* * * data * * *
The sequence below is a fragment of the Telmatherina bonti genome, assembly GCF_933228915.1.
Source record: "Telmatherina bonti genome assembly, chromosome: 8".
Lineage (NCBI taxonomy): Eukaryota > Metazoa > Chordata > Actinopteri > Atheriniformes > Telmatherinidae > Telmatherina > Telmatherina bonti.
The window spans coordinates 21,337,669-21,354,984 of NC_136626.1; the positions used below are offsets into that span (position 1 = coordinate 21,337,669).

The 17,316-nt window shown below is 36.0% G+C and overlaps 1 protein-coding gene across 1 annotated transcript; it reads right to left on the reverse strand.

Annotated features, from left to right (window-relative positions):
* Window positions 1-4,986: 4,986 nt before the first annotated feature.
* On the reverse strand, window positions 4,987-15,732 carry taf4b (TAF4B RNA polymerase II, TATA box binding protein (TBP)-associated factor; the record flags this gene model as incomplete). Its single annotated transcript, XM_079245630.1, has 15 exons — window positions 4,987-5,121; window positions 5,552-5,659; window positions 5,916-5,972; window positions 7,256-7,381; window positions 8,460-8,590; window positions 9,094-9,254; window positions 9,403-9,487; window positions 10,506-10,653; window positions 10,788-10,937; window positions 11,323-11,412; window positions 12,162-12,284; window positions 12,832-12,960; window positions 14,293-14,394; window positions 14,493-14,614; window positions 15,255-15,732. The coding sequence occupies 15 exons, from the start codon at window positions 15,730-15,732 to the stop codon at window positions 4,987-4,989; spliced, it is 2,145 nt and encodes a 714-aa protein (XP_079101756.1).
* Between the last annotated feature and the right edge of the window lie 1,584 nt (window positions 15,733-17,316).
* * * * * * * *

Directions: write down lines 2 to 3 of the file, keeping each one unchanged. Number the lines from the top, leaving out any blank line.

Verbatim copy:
Source record: "Telmatherina bonti genome assembly, chromosome: 8".
Lineage (NCBI taxonomy): Eukaryota > Metazoa > Chordata > Actinopteri > Atheriniformes > Telmatherinidae > Telmatherina > Telmatherina bonti.